Ryan Lowery’s website (Ketogenic.com) recommends a lower intake of daily calories being more Ketogenic. This is for weight maintenance, NOT weight loss. Does anyone have any science/opinions on this?
Where does he claim this? Can you provide the specific context/claim?
A quick look at the web link provided and I can see he’s monetising keto. This automatically makes me sceptical.
Sounds backward right?
The less you eat, the more that ketones made from body fat are going to have to pick up the tab for energy requirements. I’m honestly not sure how you can not lose weight when eating at a caloric deficit while in ketosis. And then there’s the risk of metabolism compensating for what it perceives as starvation.
I read a bunch of the link. He also talks about limiting protein so it doesn’t turn into glucose, controversial for sure. Overall interesting intro to keto but I didn’t agree with all of his ideas.
First quote that I read:
“### What is ketosis?
Ketosis is a metabolic state in which your body generates and utilizes ketones as its primary energy supply. Ketosis is the foundation for a Ketogenic lifestyle.”
This is just untrue… our primary energy source is fat, and ketones are a by-product that are also used. This guy clearly is making stuff up and doesn’t understand the basics of ketosis. I would be very sceptical about everything stated in here after this statement.
He’s fairly highly qualified actually & has done quite a lot of research on keto.
And doesn’t know what our primary fuel source is on keto? Errrrrr no.
Can’t see anything wrong with the quote you provided - if you’re not running on glucose you’re running on ketones (this being a SUPER-simplified view of the basis of the energy cycle). Not a whole lot of other choices.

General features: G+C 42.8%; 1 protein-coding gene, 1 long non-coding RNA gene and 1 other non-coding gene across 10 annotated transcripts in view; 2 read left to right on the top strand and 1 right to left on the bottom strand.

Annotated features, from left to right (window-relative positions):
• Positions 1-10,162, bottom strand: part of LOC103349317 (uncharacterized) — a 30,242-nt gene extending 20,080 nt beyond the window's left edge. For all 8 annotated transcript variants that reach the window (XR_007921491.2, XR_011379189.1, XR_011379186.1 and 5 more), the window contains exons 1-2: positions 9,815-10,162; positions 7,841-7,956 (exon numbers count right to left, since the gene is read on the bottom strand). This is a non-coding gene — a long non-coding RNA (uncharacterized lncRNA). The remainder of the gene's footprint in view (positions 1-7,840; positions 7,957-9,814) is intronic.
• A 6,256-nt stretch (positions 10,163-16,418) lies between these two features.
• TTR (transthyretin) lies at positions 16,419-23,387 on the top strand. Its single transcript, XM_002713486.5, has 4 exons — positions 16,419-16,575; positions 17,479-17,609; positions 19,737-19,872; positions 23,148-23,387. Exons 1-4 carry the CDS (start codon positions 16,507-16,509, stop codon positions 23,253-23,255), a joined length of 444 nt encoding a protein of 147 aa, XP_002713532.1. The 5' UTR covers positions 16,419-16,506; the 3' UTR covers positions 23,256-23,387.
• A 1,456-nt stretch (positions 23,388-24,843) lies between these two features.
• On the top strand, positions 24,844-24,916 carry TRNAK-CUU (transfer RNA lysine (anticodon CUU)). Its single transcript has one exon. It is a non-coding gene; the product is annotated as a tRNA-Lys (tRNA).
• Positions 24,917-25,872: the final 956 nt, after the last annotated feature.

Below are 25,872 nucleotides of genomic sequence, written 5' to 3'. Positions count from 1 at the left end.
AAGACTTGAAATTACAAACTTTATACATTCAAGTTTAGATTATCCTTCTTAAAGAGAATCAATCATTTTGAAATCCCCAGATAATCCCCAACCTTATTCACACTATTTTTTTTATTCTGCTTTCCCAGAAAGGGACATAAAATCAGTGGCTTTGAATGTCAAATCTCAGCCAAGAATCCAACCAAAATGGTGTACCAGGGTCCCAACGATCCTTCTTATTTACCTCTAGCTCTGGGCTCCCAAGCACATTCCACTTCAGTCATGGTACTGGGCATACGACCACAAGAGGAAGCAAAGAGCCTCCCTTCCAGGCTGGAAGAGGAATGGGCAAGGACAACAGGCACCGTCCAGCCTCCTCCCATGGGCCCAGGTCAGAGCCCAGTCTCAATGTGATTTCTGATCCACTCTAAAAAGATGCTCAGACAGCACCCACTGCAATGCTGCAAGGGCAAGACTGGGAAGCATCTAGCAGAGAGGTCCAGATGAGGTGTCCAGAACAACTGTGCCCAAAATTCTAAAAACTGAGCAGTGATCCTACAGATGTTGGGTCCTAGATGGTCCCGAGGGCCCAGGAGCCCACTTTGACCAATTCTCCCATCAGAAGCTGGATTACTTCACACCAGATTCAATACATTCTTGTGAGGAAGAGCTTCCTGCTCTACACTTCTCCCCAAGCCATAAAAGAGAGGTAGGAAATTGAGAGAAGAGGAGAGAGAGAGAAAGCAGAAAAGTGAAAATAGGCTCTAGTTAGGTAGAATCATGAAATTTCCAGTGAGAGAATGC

I think you’ll find he knows a lot more than most.
I think you’re just defining fuel source differently. From the bodies perspective, the ketones are the energy supply and they are derived from fat.
When we are sugar burners, it’s glucose that is our primary energy supply (derived from carbohydrate).
Both macronutrients need to be converted into a utilisable fuel source in order for our body to be able to use it.
An overview: https://www.ruled.me/ketones-everything-need-know/
You guys have made me think about this and go and do some more research. And I am sorry if I was too dismissive further up the thread. Maybe I am the one who is ignorant.
Quote from that article:
“In fact, when you are keto-adapted, ketones can supply up to 50% of your basal energy requirements” [my emphasis].
My understanding is that ketones are only made in the liver, and the muscles are quite capable of using fatty acids for fuel directly, and thus not creating or using ketones. I am happy to be proved wrong on this, but I had a long discussion on this last year with @PaulL, and I thought the conclusion was that most energy consumed was in the form of fatty acids directly in the muscles, and not ketones which can only be sourced from the liver.
Does anyone have some definitive primary sources to answer the question?
Wow! You are all way over my head, but this would explain why my ketones can be high, yet I don’t have much energy.
It says it in the Ketogenic calculator. Here is the exact quote:
“Your total calorie levels are likely lower than most other calculators you have used in the past. We do this because we recommend a slightly lower caloric intake when following a ketogenic diet.”